Yes, it’s hard to talk about, but there were some dark years. G.C.W. didn’t want me anymore and gave me to his daughter when she left home. That’s when I carried women’s underwear for the first time. I can’t remember her full initials, but I remember the last one was a W when I started carrying things for her. It wasn’t long before her initials changed and I found myself replaced for a second time. Samsonite again! This set was even worse than the red one. They had the audacity to mock my purple lining. They were little more than luggage and I told them so.
It wasn’t long before I was sold at my first garage sale. There were two or three more after that in quick succession. My new owners were fine people, I guess, but they didn’t take me out nearly as much as I would’ve liked. On the rare trips we did take, I was sad to find that there were hardly any other Bon Nalda models still out and about. I think I saw my last one in 1978.
Mostly I sat in closets. One man kept papers in me for much of the 1980s and 90s. They weren’t even important papers. They were newspapers. Old newspapers. I know it sounds mean to admit it, but I wasn’t sad when that guy died. I knew it was the only way I’d ever get out of that dang closet.
But then I found myself on the curb with a bunch of my recently deceased owner’s other things. The newspapers were still inside me! It was my darkest hour.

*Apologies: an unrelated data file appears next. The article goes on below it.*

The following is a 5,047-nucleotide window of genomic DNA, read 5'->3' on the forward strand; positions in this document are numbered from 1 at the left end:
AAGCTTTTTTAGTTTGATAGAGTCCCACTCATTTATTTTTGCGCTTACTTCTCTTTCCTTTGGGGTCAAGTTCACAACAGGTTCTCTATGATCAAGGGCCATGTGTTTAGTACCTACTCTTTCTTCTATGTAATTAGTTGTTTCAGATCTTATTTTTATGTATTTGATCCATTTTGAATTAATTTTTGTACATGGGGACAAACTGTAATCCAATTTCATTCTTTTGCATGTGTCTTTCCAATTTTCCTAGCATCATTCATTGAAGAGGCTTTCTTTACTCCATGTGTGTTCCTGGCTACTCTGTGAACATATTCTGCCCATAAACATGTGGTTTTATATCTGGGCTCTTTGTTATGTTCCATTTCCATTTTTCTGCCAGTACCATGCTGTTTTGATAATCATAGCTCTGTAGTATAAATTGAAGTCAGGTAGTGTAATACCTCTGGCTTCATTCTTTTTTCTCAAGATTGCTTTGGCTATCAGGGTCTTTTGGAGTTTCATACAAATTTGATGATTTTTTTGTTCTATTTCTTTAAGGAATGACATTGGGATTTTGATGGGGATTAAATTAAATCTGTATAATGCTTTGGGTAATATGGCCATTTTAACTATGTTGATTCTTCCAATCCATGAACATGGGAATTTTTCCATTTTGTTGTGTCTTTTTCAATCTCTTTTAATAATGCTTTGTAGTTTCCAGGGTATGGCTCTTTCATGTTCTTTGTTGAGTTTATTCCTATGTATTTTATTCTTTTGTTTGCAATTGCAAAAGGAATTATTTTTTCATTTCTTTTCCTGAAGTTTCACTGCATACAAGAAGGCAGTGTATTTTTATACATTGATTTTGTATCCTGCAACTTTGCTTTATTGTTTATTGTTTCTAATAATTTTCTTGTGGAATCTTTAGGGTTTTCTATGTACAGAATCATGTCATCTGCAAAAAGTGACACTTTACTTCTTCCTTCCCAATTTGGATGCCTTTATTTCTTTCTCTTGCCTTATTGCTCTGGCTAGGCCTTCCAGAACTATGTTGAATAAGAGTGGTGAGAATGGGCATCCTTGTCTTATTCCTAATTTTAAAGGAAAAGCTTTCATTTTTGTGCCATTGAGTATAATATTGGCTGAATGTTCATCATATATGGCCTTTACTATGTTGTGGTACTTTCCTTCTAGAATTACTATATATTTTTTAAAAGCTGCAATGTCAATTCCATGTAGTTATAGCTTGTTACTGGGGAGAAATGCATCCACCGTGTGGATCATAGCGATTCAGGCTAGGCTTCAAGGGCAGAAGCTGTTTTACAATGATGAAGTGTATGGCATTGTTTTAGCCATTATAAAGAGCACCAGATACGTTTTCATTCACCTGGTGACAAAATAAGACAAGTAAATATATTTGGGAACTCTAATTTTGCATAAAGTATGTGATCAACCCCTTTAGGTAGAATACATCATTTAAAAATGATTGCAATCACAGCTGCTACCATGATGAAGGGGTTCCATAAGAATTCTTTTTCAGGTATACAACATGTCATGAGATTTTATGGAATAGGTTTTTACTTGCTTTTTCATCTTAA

Fortunately, a truck pulled up in the middle of the night and rescued me and some Revere Ware pots. They had copper bottoms. It’s funny what you remember.
The next thing I know the newspapers are gone and I’m being vacuumed. With a vacuum cleaner. One of my purple tying straps got sucked up in there. I’d never felt anything like that before. The vacuumer (maybe the same person from the truck?) got my strap out and then sat me next to a bunch of other old suitcases. I was happy to see that my keys hadn’t been lost. They were taped to my side. We went to a store. The sign on the front said Duck Creek Antiques Mall. I was particularly proud when I got to sit in the store’s front window. It reminded me of being on display back in my first store.
Let’s forget about the fact that a nearby piece of folded cardboard said “Perfect For Display or Prop Purposes”. What’s important here is that my price tag said $45. I couldn’t believe it. I think I cost about $12 brand new. I was really moving up in the world.